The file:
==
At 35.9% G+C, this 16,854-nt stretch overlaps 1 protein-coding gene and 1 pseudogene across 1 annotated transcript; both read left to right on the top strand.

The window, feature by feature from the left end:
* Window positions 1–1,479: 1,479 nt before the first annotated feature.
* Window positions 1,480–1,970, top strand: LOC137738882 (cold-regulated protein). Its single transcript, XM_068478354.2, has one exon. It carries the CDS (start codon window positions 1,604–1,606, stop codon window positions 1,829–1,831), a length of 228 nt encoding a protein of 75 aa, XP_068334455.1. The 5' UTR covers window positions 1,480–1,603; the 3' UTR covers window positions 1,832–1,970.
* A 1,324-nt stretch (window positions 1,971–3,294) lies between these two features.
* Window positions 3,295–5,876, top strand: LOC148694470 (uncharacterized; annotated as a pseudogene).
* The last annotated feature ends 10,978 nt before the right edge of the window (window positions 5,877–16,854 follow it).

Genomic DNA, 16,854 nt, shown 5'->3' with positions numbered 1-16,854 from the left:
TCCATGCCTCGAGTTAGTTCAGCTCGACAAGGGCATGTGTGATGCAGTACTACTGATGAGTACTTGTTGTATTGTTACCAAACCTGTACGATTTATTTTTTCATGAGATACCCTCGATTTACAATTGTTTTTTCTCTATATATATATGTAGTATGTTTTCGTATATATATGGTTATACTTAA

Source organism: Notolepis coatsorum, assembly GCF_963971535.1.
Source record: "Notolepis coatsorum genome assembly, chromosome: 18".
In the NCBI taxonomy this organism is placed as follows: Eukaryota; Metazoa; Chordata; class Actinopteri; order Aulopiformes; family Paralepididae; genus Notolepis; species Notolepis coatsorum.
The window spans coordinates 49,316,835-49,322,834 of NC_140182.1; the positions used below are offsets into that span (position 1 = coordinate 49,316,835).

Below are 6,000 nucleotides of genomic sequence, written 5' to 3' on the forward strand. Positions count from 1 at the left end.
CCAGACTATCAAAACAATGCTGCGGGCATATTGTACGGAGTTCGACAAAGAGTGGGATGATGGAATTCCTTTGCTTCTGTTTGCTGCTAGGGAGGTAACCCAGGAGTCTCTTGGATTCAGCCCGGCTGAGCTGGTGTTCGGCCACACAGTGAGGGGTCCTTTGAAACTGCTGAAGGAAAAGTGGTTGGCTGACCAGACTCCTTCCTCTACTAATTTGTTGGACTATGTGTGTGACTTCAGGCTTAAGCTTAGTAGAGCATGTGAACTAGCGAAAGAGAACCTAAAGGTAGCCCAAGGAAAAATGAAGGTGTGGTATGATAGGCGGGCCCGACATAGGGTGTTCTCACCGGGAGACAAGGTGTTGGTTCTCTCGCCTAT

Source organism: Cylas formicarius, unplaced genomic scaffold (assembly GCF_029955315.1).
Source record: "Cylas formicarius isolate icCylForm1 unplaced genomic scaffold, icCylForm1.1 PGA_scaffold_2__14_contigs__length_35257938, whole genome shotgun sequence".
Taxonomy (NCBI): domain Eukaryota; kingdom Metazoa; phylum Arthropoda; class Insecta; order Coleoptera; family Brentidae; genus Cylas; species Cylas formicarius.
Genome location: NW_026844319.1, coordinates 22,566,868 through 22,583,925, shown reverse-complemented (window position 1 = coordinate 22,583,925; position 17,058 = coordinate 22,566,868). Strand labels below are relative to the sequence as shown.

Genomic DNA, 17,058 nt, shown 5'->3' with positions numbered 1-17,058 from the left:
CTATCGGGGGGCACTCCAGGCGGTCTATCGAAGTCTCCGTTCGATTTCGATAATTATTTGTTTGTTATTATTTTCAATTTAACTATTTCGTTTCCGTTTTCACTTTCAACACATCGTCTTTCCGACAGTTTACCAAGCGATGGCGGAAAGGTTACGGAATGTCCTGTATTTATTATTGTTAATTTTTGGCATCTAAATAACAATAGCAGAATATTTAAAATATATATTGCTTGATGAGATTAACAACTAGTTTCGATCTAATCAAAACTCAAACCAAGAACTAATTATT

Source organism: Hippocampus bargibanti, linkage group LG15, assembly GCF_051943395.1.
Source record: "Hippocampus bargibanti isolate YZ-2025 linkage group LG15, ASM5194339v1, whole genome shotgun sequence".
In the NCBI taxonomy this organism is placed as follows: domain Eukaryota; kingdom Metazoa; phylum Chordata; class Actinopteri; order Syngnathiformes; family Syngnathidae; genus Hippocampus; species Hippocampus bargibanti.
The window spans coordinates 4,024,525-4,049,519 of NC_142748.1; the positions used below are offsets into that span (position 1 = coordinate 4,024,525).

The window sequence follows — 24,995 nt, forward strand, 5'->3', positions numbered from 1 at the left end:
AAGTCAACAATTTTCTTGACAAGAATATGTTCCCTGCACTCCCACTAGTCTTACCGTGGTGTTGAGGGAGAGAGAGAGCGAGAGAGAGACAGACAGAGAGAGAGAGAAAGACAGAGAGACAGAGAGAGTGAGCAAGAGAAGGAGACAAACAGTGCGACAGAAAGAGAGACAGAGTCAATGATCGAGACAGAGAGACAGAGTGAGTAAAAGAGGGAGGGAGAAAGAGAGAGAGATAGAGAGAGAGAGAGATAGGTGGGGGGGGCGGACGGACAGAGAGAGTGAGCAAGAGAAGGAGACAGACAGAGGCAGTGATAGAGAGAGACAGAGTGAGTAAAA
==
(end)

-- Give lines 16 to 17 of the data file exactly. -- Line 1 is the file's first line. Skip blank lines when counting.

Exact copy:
Source organism: Cylas formicarius, unplaced genomic scaffold (assembly GCF_029955315.1).
Source record: "Cylas formicarius isolate icCylForm1 unplaced genomic scaffold, icCylForm1.1 PGA_scaffold_2__14_contigs__length_35257938, whole genome shotgun sequence".